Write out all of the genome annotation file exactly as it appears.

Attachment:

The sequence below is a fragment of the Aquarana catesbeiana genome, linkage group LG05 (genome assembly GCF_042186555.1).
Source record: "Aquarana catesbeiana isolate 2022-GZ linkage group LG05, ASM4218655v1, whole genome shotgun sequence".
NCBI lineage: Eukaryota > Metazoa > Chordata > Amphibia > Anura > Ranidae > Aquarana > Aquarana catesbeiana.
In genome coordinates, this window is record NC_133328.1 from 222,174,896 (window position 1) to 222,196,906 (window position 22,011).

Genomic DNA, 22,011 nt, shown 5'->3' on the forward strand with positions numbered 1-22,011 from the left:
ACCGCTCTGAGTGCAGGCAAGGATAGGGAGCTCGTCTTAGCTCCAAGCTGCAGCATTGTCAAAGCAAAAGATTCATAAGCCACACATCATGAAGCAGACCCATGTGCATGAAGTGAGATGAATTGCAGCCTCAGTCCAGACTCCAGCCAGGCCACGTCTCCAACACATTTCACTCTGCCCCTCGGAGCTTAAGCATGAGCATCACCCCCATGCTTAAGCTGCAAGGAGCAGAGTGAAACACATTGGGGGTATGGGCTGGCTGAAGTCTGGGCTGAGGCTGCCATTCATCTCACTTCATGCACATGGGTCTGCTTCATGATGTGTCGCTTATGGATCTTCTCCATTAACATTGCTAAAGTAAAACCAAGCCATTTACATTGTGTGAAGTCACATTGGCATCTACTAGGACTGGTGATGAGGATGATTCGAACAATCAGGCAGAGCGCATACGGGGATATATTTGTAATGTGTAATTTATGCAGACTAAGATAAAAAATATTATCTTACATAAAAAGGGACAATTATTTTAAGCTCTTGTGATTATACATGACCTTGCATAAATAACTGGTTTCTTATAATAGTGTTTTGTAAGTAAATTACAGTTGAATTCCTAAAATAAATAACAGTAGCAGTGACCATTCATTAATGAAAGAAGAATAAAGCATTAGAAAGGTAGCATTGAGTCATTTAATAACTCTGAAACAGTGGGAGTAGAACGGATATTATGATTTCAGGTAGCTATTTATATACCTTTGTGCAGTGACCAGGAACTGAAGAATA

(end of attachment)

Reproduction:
The sequence below is a fragment of the Aquarana catesbeiana genome, linkage group LG05 (genome assembly GCF_042186555.1).
Source record: "Aquarana catesbeiana isolate 2022-GZ linkage group LG05, ASM4218655v1, whole genome shotgun sequence".
NCBI lineage: Eukaryota > Metazoa > Chordata > Amphibia > Anura > Ranidae > Aquarana > Aquarana catesbeiana.
In genome coordinates, this window is record NC_133328.1 from 222,174,896 (window position 1) to 222,196,906 (window position 22,011).

Genomic DNA, 22,011 nt, shown 5'->3' on the forward strand with positions numbered 1-22,011 from the left:
ACCGCTCTGAGTGCAGGCAAGGATAGGGAGCTCGTCTTAGCTCCAAGCTGCAGCATTGTCAAAGCAAAAGATTCATAAGCCACACATCATGAAGCAGACCCATGTGCATGAAGTGAGATGAATTGCAGCCTCAGTCCAGACTCCAGCCAGGCCACGTCTCCAACACATTTCACTCTGCCCCTCGGAGCTTAAGCATGAGCATCACCCCCATGCTTAAGCTGCAAGGAGCAGAGTGAAACACATTGGGGGTATGGGCTGGCTGAAGTCTGGGCTGAGGCTGCCATTCATCTCACTTCATGCACATGGGTCTGCTTCATGATGTGTCGCTTATGGATCTTCTCCATTAACATTGCTAAAGTAAAACCAAGCCATTTACATTGTGTGAAGTCACATTGGCATCTACTAGGACTGGTGATGAGGATGATTCGAACAATCAGGCAGAGCGCATACGGGGATATATTTGTAATGTGTAATTTATGCAGACTAAGATAAAAAATATTATCTTACATAAAAAGGGACAATTATTTTAAGCTCTTGTGATTATACATGACCTTGCATAAATAACTGGTTTCTTATAATAGTGTTTTGTAAGTAAATTACAGTTGAATTCCTAAAATAAATAACAGTAGCAGTGACCATTCATTAATGAAAGAAGAATAAAGCATTAGAAAGGTAGCATTGAGTCATTTAATAACTCTGAAACAGTGGGAGTAGAACGGATATTATGATTTCAGGTAGCTATTTATATACCTTTGTGCAGTGACCAGGAACTGAAGAATA